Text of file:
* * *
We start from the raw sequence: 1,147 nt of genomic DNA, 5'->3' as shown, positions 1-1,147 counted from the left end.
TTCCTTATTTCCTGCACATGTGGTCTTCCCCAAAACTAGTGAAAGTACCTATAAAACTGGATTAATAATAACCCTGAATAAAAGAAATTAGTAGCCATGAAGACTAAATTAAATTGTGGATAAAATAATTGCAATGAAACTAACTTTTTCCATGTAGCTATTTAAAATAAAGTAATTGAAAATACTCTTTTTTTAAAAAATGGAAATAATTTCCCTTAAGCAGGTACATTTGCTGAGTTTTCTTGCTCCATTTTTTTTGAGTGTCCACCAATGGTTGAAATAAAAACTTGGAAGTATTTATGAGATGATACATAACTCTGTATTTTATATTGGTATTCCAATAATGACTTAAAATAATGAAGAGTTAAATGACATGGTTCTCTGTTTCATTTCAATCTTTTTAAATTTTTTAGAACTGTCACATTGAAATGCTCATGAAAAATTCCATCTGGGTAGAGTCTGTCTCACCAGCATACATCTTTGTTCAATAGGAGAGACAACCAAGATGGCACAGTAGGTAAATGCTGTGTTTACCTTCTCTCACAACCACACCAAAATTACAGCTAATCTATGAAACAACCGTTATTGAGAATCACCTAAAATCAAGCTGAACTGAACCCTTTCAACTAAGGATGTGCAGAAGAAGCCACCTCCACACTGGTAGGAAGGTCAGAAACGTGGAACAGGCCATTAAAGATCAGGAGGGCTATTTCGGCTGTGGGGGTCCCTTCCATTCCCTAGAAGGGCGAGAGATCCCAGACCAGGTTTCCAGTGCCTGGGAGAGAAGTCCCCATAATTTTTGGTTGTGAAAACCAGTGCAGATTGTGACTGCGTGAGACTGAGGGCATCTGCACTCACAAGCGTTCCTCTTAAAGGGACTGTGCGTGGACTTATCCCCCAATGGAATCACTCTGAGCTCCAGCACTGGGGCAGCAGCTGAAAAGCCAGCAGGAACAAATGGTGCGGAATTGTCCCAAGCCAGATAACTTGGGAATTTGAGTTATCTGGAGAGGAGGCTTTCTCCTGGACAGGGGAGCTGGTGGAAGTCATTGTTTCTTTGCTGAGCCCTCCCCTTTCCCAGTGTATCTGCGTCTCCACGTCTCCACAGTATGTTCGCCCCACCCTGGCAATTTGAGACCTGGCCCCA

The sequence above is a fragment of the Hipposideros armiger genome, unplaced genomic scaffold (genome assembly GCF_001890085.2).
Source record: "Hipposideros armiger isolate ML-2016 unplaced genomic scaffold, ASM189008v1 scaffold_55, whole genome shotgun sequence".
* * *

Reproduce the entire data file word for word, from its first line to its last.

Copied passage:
We start from the raw sequence: 1,147 nt of genomic DNA, 5'->3' as shown, positions 1-1,147 counted from the left end.
TTCCTTATTTCCTGCACATGTGGTCTTCCCCAAAACTAGTGAAAGTACCTATAAAACTGGATTAATAATAACCCTGAATAAAAGAAATTAGTAGCCATGAAGACTAAATTAAATTGTGGATAAAATAATTGCAATGAAACTAACTTTTTCCATGTAGCTATTTAAAATAAAGTAATTGAAAATACTCTTTTTTTAAAAAATGGAAATAATTTCCCTTAAGCAGGTACATTTGCTGAGTTTTCTTGCTCCATTTTTTTTGAGTGTCCACCAATGGTTGAAATAAAAACTTGGAAGTATTTATGAGATGATACATAACTCTGTATTTTATATTGGTATTCCAATAATGACTTAAAATAATGAAGAGTTAAATGACATGGTTCTCTGTTTCATTTCAATCTTTTTAAATTTTTTAGAACTGTCACATTGAAATGCTCATGAAAAATTCCATCTGGGTAGAGTCTGTCTCACCAGCATACATCTTTGTTCAATAGGAGAGACAACCAAGATGGCACAGTAGGTAAATGCTGTGTTTACCTTCTCTCACAACCACACCAAAATTACAGCTAATCTATGAAACAACCGTTATTGAGAATCACCTAAAATCAAGCTGAACTGAACCCTTTCAACTAAGGATGTGCAGAAGAAGCCACCTCCACACTGGTAGGAAGGTCAGAAACGTGGAACAGGCCATTAAAGATCAGGAGGGCTATTTCGGCTGTGGGGGTCCCTTCCATTCCCTAGAAGGGCGAGAGATCCCAGACCAGGTTTCCAGTGCCTGGGAGAGAAGTCCCCATAATTTTTGGTTGTGAAAACCAGTGCAGATTGTGACTGCGTGAGACTGAGGGCATCTGCACTCACAAGCGTTCCTCTTAAAGGGACTGTGCGTGGACTTATCCCCCAATGGAATCACTCTGAGCTCCAGCACTGGGGCAGCAGCTGAAAAGCCAGCAGGAACAAATGGTGCGGAATTGTCCCAAGCCAGATAACTTGGGAATTTGAGTTATCTGGAGAGGAGGCTTTCTCCTGGACAGGGGAGCTGGTGGAAGTCATTGTTTCTTTGCTGAGCCCTCCCCTTTCCCAGTGTATCTGCGTCTCCACGTCTCCACAGTATGTTCGCCCCACCCTGGCAATTTGAGACCTGGCCCCA

The sequence above is a fragment of the Hipposideros armiger genome, unplaced genomic scaffold (genome assembly GCF_001890085.2).
Source record: "Hipposideros armiger isolate ML-2016 unplaced genomic scaffold, ASM189008v1 scaffold_55, whole genome shotgun sequence".